This refractory must be fired to the temperature corresponding to cone 17 and cooled quickly so as to produce a dense structure consisting to a large extent of small crystals of siUimanite. The calcine requires to be fired to the same temperature as the body.
Insulating Refractories.—For the purpose of preventing the large losses of heat occurring through the walls and arches of furnaces the use of insulating materials applied to the outside or inside of the walls is becoming more and more extensive. The substances used for this purpose are principally kieselguhr or diatomaceous earth or a combination of this material pulverized and mixed with cork dust and bonded by means of plastic clay to form bricks. These refractories are not intended for exposure to high temperatures and cannot be used under such conditions owing to their large contraction in volume and also the low softening point of the kieselguhr-clay combination. The insulating materials of this type serve their purpose admirably and deserve general application for the prevention of the enormous heat losses of industrial practice. Their chief advantage lies, of course, in the low thermal conductivity which is about 0.000344 in c.g.s. units or 1 B.t.u. per hour, per square foot, through 1 in., or about one-sixth of the conductivity of the average fire brick at 200°F. This reduction becomes still more marked at higher temperatures so that at 1,600°F. it may be only one-ninth of the thermal conductivity of the refractories commonly used. The temperature coefficient of these materials is close to unity so that the conductivity remains quite constant until temperatures are reached which bring about a change in structure i.e.f a decrease in the porosity. The light weight of the insulating materials, 25 to 30 Ib. per cubic foot, is also a desirable feature. They are composed practically of silica. In commercial use the materials are marketed in the form of blocks or bricks or as a powder.
For uses where resistance to higher temperatures is unnecessary and where some of the insulating quality may be sacrificed compositions consisting of approximately 49 per cent of cork (20 to 60 mesh), 16 of plastic fireclay, 22 of Georgia or Florida kaolin and 13 of crushed firebrick, 4 to 16 mesh, may prove useful.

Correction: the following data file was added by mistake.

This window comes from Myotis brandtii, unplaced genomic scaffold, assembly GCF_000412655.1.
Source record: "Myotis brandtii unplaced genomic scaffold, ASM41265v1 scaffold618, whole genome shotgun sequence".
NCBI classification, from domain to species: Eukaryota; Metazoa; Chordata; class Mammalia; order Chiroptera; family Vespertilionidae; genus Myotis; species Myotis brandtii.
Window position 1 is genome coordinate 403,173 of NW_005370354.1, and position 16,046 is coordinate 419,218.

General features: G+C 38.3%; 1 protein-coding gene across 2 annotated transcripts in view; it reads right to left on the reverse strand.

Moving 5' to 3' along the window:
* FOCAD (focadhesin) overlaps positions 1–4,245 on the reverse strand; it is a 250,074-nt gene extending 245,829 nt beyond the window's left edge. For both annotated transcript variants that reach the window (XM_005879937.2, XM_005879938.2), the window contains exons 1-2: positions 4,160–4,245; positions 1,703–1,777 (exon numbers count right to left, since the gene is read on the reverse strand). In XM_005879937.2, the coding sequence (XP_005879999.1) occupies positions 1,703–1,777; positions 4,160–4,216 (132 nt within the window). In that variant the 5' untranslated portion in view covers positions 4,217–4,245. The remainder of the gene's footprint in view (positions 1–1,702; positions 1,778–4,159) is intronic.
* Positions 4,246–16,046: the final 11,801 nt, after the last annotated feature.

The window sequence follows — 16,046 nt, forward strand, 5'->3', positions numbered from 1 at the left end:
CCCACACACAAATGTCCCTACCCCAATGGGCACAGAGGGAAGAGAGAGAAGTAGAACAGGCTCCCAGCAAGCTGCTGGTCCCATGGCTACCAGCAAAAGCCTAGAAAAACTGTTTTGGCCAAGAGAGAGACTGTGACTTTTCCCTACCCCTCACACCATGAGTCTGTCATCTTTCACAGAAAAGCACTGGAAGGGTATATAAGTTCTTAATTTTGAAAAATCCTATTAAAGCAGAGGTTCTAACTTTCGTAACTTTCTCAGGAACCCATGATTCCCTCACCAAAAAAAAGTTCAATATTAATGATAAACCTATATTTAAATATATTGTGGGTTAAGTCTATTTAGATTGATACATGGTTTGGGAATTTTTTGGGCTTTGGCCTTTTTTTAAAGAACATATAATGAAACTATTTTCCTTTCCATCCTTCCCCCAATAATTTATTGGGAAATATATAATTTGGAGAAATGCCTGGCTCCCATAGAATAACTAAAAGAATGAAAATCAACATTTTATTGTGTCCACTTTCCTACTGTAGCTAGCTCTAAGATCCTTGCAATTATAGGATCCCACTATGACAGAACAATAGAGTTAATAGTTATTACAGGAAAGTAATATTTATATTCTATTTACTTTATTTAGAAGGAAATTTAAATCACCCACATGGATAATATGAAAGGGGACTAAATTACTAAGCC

In using heat-insulating materials it is necessary to realize that insulation necessarily raises the mean temperature of the wall between the surface exposed to the heat and the insulation to a point far above that applying to ordinary conditions. The damming up of the heat thus raises especially the temperature of the surface of the firebrick. It is inevitable therefore that insulation requires the use of materials which are more heat resisting. Many instances are on record where firebrick have failed soon after insulation was applied. Heat insulation may thus be said to have increased the necessity for superior refractories.
Transactions of the American Ceramic Society. Journal of the American Ceramic Society. Transactions of the Ceramic Society (British). Bruno Kerl, "Handbuch der Gesammten Thonwaaren Industrie". Carl Bischof, "Die Feuerfesten Tone".
Albert Granger, "Fabrication et emploi des mate'riaux et produits r6fractaires utilises dans 1'Industrie".
Le Chatelier, "La silice et les silicates".
E. Bourry, "The Ceramic Industries".
A. B. Searle, "Modern Brick Manufacture".
JBureau of Standards, Technologic Papers Nos. 7, 10, 116 and 144.